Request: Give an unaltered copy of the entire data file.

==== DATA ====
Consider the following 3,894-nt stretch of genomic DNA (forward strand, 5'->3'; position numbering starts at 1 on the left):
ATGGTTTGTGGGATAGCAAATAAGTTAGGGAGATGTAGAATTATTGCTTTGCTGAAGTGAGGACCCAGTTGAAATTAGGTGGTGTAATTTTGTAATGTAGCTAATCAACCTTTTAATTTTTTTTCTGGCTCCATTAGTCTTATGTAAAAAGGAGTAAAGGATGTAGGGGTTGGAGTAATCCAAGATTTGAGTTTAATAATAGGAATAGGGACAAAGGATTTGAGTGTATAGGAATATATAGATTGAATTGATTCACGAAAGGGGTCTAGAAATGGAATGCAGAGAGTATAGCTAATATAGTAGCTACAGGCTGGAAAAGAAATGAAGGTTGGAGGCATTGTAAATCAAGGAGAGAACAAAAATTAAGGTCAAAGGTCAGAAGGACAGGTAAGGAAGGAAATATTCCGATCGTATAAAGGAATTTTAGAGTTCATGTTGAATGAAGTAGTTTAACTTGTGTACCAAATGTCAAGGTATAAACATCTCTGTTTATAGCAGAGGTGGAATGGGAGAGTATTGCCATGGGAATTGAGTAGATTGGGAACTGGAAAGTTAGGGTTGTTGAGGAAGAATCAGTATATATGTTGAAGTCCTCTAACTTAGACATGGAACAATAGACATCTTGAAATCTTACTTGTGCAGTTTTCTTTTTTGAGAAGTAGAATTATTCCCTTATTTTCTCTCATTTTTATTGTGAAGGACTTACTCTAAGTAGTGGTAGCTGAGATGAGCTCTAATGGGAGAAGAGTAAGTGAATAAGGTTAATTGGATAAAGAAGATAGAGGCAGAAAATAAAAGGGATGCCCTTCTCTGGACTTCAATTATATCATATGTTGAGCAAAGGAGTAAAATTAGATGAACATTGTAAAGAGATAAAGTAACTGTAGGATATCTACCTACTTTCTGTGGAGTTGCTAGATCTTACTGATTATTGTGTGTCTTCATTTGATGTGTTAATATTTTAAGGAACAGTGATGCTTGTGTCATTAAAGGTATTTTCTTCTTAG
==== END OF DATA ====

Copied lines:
Consider the following 3,894-nt stretch of genomic DNA (forward strand, 5'->3'; position numbering starts at 1 on the left):
ATGGTTTGTGGGATAGCAAATAAGTTAGGGAGATGTAGAATTATTGCTTTGCTGAAGTGAGGACCCAGTTGAAATTAGGTGGTGTAATTTTGTAATGTAGCTAATCAACCTTTTAATTTTTTTTCTGGCTCCATTAGTCTTATGTAAAAAGGAGTAAAGGATGTAGGGGTTGGAGTAATCCAAGATTTGAGTTTAATAATAGGAATAGGGACAAAGGATTTGAGTGTATAGGAATATATAGATTGAATTGATTCACGAAAGGGGTCTAGAAATGGAATGCAGAGAGTATAGCTAATATAGTAGCTACAGGCTGGAAAAGAAATGAAGGTTGGAGGCATTGTAAATCAAGGAGAGAACAAAAATTAAGGTCAAAGGTCAGAAGGACAGGTAAGGAAGGAAATATTCCGATCGTATAAAGGAATTTTAGAGTTCATGTTGAATGAAGTAGTTTAACTTGTGTACCAAATGTCAAGGTATAAACATCTCTGTTTATAGCAGAGGTGGAATGGGAGAGTATTGCCATGGGAATTGAGTAGATTGGGAACTGGAAAGTTAGGGTTGTTGAGGAAGAATCAGTATATATGTTGAAGTCCTCTAACTTAGACATGGAACAATAGACATCTTGAAATCTTACTTGTGCAGTTTTCTTTTTTGAGAAGTAGAATTATTCCCTTATTTTCTCTCATTTTTATTGTGAAGGACTTACTCTAAGTAGTGGTAGCTGAGATGAGCTCTAATGGGAGAAGAGTAAGTGAATAAGGTTAATTGGATAAAGAAGATAGAGGCAGAAAATAAAAGGGATGCCCTTCTCTGGACTTCAATTATATCATATGTTGAGCAAAGGAGTAAAATTAGATGAACATTGTAAAGAGATAAAGTAACTGTAGGATATCTACCTACTTTCTGTGGAGTTGCTAGATCTTACTGATTATTGTGTGTCTTCATTTGATGTGTTAATATTTTAAGGAACAGTGATGCTTGTGTCATTAAAGGTATTTTCTTCTTAG